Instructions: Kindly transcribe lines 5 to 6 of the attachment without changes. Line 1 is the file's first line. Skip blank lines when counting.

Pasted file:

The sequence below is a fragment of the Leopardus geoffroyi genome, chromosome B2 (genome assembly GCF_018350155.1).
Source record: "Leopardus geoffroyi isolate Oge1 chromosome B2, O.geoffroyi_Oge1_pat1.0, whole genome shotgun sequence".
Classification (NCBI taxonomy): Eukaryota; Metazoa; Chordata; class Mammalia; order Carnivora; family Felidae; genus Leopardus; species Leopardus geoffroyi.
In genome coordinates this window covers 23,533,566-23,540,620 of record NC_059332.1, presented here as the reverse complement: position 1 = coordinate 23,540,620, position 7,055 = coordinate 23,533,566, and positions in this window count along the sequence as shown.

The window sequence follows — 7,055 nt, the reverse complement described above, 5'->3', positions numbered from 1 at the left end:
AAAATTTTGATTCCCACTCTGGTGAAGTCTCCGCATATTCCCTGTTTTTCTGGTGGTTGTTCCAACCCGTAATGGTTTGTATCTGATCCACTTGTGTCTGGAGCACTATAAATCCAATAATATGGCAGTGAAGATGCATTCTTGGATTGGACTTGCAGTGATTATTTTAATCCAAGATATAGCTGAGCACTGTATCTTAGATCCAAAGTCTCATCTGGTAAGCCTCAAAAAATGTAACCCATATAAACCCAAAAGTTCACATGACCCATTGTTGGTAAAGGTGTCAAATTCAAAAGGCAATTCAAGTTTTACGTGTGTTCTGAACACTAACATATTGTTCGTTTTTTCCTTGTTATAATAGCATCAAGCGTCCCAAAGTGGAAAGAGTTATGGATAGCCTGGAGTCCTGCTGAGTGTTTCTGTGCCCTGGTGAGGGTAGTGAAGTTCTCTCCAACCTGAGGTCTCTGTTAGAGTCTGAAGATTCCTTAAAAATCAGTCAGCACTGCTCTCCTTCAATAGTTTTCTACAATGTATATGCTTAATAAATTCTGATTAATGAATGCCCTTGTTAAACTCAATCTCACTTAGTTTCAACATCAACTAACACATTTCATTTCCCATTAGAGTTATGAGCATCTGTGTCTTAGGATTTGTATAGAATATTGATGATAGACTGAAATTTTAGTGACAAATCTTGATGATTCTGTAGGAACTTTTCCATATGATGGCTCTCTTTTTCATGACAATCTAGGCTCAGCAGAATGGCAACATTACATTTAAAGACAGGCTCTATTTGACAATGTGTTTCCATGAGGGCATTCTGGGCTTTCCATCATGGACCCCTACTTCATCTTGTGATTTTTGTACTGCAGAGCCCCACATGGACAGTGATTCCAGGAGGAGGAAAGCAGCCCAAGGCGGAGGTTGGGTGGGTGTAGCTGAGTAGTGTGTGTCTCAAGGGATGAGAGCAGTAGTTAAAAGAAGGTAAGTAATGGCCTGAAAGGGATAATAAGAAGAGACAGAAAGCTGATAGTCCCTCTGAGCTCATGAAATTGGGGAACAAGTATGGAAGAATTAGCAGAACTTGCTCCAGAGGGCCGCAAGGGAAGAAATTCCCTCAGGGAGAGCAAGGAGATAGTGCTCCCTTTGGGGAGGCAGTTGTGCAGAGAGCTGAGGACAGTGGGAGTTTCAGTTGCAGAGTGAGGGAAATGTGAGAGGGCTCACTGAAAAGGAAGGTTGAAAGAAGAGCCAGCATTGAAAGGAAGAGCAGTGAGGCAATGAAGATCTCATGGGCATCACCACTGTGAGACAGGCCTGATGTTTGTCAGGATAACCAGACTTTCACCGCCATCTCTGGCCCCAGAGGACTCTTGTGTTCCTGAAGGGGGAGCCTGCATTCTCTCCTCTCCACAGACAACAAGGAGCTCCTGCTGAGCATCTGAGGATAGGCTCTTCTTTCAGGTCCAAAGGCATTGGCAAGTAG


The window sequence follows — 7,055 nt, the reverse complement described above, 5'->3', positions numbered from 1 at the left end:
AAAATTTTGATTCCCACTCTGGTGAAGTCTCCGCATATTCCCTGTTTTTCTGGTGGTTGTTCCAACCCGTAATGGTTTGTATCTGATCCACTTGTGTCTGGAGCACTATAAATCCAATAATATGGCAGTGAAGATGCATTCTTGGATTGGACTTGCAGTGATTATTTTAATCCAAGATATAGCTGAGCACTGTATCTTAGATCCAAAGTCTCATCTGGTAAGCCTCAAAAAATGTAACCCATATAAACCCAAAAGTTCACATGACCCATTGTTGGTAAAGGTGTCAAATTCAAAAGGCAATTCAAGTTTTACGTGTGTTCTGAACACTAACATATTGTTCGTTTTTTCCTTGTTATAATAGCATCAAGCGTCCCAAAGTGGAAAGAGTTATGGATAGCCTGGAGTCCTGCTGAGTGTTTCTGTGCCCTGGTGAGGGTAGTGAAGTTCTCTCCAACCTGAGGTCTCTGTTAGAGTCTGAAGATTCCTTAAAAATCAGTCAGCACTGCTCTCCTTCAATAGTTTTCTACAATGTATATGCTTAATAAATTCTGATTAATGAATGCCCTTGTTAAACTCAATCTCACTTAGTTTCAACATCAACTAACACATTTCATTTCCCATTAGAGTTATGAGCATCTGTGTCTTAGGATTTGTATAGAATATTGATGATAGACTGAAATTTTAGTGACAAATCTTGATGATTCTGTAGGAACTTTTCCATATGATGGCTCTCTTTTTCATGACAATCTAGGCTCAGCAGAATGGCAACATTACATTTAAAGACAGGCTCTATTTGACAATGTGTTTCCATGAGGGCATTCTGGGCTTTCCATCATGGACCCCTACTTCATCTTGTGATTTTTGTACTGCAGAGCCCCACATGGACAGTGATTCCAGGAGGAGGAAAGCAGCCCAAGGCGGAGGTTGGGTGGGTGTAGCTGAGTAGTGTGTGTCTCAAGGGATGAGAGCAGTAGTTAAAAGAAGGTAAGTAATGGCCTGAAAGGGATAATAAGAAGAGACAGAAAGCTGATAGTCCCTCTGAGCTCATGAAATTGGGGAACAAGTATGGAAGAATTAGCAGAACTTGCTCCAGAGGGCCGCAAGGGAAGAAATTCCCTCAGGGAGAGCAAGGAGATAGTGCTCCCTTTGGGGAGGCAGTTGTGCAGAGAGCTGAGGACAGTGGGAGTTTCAGTTGCAGAGTGAGGGAAATGTGAGAGGGCTCACTGAAAAGGAAGGTTGAAAGAAGAGCCAGCATTGAAAGGAAGAGCAGTGAGGCAATGAAGATCTCATGGGCATCACCACTGTGAGACAGGCCTGATGTTTGTCAGGATAACCAGACTTTCACCGCCATCTCTGGCCCCAGAGGACTCTTGTGTTCCTGAAGGGGGAGCCTGCATTCTCTCCTCTCCACAGACAACAAGGAGCTCCTGCTGAGCATCTGAGGATAGGCTCTTCTTTCAGGTCCAAAGGCATTGGCAAGTAG